Activity-Driven Synaptic and Axonal Degeneration in Canine Motor Neuron Disease
The role of neuronal activity in the pathogenesis of neurodegenerative disease is largely unknown. In this study, we examined the effects of increasing motor neuron activity on the pathogenesis of a canine version of inherited motor neuron disease (hereditary canine spinal muscular atrophy). Activity of motor neurons innervating the ankle extensor muscle medial gastrocnemius (MG) was increased by denervating close synergist muscles. In affected animals, 4 wk of synergist denervation accelerated loss of motor-unit function relative to control muscles and decreased motor axon conduction velocities. Slowing of axon conduction was greatest in the most distal portions of motor axons. Morphological analysis of neuromuscular junctions (NMJs) showed that these functional changes were associated with increased loss of intact innervation and with the appearance of significant motor axon and motor terminal sprouting. These effects were not observed in the MG muscles of age-matched, normal animals with synergist denervation for 5 wk. The results indicate that motor neuron action potential activity is a major contributing factor to the loss of motor-unit function and degeneration in inherited canine motor neuron disease.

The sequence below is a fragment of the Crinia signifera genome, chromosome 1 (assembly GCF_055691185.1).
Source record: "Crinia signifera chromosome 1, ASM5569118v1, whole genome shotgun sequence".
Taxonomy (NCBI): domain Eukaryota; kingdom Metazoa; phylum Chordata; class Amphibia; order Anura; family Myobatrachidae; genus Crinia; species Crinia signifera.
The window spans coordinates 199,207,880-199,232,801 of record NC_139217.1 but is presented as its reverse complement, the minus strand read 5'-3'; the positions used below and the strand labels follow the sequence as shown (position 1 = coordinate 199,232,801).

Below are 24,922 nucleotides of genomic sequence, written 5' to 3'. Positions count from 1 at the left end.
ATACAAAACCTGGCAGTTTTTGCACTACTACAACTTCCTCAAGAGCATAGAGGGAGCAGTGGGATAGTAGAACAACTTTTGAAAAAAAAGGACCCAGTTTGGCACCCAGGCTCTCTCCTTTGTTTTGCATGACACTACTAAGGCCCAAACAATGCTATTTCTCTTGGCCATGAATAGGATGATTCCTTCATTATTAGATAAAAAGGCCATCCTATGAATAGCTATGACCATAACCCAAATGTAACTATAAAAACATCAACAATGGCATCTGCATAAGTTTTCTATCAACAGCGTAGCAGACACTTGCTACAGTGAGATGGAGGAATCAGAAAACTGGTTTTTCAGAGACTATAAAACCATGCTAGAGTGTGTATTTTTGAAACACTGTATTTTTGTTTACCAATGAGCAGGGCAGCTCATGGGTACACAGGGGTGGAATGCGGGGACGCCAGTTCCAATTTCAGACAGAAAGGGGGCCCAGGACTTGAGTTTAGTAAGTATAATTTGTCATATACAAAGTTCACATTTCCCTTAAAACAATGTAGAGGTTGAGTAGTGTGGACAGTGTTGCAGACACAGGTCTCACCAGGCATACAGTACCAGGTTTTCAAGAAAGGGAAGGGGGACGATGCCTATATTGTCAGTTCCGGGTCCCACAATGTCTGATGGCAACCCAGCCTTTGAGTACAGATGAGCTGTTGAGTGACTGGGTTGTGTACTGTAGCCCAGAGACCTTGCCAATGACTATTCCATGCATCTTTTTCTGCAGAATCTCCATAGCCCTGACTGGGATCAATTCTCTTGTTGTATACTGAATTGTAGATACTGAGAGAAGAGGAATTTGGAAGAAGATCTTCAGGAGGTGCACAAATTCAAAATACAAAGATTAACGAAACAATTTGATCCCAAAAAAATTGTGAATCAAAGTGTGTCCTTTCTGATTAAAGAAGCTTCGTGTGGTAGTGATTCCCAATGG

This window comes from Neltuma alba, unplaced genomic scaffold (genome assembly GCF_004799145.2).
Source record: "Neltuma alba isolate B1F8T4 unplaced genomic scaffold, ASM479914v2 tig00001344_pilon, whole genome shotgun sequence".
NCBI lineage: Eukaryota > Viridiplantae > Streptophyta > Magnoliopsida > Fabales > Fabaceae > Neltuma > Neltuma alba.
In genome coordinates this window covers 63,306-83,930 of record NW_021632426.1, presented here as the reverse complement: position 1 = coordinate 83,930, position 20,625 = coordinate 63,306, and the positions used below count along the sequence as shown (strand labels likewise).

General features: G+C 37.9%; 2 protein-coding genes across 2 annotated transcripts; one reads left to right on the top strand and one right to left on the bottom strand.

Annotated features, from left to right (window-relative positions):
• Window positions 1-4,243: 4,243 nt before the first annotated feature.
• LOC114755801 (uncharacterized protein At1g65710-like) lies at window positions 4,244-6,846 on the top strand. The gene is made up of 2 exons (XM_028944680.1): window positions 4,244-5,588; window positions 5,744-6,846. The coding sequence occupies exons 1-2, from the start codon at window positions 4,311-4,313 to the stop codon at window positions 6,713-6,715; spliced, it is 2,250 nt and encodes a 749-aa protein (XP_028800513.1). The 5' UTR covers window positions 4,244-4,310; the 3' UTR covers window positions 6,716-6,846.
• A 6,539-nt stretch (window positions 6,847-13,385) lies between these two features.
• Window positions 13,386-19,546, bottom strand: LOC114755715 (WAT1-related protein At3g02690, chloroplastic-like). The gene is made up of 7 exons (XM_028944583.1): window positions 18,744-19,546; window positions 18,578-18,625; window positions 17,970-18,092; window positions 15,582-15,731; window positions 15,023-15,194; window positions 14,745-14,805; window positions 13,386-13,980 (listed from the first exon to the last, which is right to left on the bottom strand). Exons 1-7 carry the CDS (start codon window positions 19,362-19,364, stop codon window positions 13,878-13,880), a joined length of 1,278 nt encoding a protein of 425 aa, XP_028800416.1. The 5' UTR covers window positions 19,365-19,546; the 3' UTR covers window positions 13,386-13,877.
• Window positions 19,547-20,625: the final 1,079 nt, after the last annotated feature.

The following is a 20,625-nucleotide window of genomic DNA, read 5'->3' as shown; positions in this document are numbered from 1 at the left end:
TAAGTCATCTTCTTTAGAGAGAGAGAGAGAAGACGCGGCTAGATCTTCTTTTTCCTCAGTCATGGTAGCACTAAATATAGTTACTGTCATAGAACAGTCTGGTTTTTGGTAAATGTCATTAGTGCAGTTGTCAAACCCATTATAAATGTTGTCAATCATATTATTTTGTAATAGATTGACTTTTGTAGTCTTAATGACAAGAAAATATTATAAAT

Carrasco, D. I.,
Rich, M. M.,
Cope, T. C.,
& Pinter, M. J.
(2004). Activity-Driven Synaptic and Axonal Degeneration in Canine Motor Neuron Disease. Journal of Neurophysiology, 92 (2), 1175-1181.